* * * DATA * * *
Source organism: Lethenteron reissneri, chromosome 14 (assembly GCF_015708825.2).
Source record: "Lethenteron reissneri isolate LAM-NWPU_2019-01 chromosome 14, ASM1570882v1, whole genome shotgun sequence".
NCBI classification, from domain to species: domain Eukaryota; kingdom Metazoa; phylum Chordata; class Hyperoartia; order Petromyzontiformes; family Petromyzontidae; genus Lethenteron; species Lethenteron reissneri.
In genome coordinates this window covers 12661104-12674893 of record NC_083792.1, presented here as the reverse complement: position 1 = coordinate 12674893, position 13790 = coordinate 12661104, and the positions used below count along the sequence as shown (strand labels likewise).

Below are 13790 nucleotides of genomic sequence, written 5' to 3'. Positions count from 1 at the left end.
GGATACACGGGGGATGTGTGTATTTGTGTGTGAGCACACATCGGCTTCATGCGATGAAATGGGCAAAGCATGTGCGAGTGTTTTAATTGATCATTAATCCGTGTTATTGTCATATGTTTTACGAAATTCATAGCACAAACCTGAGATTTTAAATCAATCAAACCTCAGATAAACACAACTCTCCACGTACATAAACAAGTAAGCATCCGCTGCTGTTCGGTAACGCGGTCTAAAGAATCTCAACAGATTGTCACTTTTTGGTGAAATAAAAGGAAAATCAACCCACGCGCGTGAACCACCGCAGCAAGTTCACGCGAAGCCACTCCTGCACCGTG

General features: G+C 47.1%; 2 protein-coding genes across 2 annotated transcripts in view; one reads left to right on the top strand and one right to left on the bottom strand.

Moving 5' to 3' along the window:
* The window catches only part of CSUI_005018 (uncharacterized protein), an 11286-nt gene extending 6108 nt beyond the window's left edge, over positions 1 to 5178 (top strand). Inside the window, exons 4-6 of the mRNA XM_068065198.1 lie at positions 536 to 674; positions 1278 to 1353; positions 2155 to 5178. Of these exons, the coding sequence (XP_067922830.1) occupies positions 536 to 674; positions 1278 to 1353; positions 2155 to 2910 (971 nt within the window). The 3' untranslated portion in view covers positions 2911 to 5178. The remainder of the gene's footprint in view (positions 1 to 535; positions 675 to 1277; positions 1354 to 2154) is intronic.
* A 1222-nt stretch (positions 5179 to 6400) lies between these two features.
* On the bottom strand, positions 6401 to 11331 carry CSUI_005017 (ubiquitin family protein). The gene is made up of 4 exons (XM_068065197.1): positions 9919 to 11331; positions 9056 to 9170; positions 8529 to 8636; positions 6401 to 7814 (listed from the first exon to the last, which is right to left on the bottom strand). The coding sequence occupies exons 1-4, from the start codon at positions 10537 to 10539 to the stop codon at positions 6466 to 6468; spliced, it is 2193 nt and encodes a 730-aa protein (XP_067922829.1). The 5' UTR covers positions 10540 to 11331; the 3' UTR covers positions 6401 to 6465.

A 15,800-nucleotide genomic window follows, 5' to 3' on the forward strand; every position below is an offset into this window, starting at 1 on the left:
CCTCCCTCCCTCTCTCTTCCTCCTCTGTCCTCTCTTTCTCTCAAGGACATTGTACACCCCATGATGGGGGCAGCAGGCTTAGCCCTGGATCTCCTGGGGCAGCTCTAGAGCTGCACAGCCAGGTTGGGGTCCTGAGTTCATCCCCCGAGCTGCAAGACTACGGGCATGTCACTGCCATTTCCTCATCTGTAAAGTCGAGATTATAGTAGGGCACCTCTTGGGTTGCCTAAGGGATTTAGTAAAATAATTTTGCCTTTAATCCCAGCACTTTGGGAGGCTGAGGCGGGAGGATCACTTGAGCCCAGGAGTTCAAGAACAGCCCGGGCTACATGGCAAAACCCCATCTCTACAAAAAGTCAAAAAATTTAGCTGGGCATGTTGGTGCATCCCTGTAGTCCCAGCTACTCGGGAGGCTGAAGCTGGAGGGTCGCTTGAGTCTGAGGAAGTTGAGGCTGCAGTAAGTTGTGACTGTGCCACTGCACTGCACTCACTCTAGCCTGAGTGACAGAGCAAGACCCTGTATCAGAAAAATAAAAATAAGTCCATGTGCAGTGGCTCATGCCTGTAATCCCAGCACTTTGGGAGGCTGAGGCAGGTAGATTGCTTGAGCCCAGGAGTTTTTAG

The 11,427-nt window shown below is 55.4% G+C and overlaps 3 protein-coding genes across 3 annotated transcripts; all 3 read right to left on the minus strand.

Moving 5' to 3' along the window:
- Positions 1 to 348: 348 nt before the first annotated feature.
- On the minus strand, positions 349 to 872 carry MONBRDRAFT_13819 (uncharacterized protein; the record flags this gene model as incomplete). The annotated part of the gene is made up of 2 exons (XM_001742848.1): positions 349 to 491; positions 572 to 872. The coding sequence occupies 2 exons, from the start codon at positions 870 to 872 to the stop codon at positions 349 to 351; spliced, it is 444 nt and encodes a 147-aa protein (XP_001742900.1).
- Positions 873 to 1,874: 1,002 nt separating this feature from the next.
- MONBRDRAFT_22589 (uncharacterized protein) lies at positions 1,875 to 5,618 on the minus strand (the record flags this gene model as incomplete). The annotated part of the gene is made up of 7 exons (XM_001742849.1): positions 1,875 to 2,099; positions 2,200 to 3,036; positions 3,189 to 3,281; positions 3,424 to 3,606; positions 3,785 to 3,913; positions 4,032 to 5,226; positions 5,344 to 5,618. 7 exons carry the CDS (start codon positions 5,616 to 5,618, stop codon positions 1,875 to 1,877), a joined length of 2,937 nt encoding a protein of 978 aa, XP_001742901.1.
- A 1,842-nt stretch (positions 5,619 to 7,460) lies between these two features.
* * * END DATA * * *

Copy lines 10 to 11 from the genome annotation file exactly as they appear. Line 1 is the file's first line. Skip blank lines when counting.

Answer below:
* A 1222-nt stretch (positions 5179 to 6400) lies between these two features.
* On the bottom strand, positions 6401 to 11331 carry CSUI_005017 (ubiquitin family protein). The gene is made up of 4 exons (XM_068065197.1): positions 9919 to 11331; positions 9056 to 9170; positions 8529 to 8636; positions 6401 to 7814 (listed from the first exon to the last, which is right to left on the bottom strand). The coding sequence occupies exons 1-4, from the start codon at positions 10537 to 10539 to the stop codon at positions 6466 to 6468; spliced, it is 2193 nt and encodes a 730-aa protein (XP_067922829.1). The 5' UTR covers positions 10540 to 11331; the 3' UTR covers positions 6401 to 6465.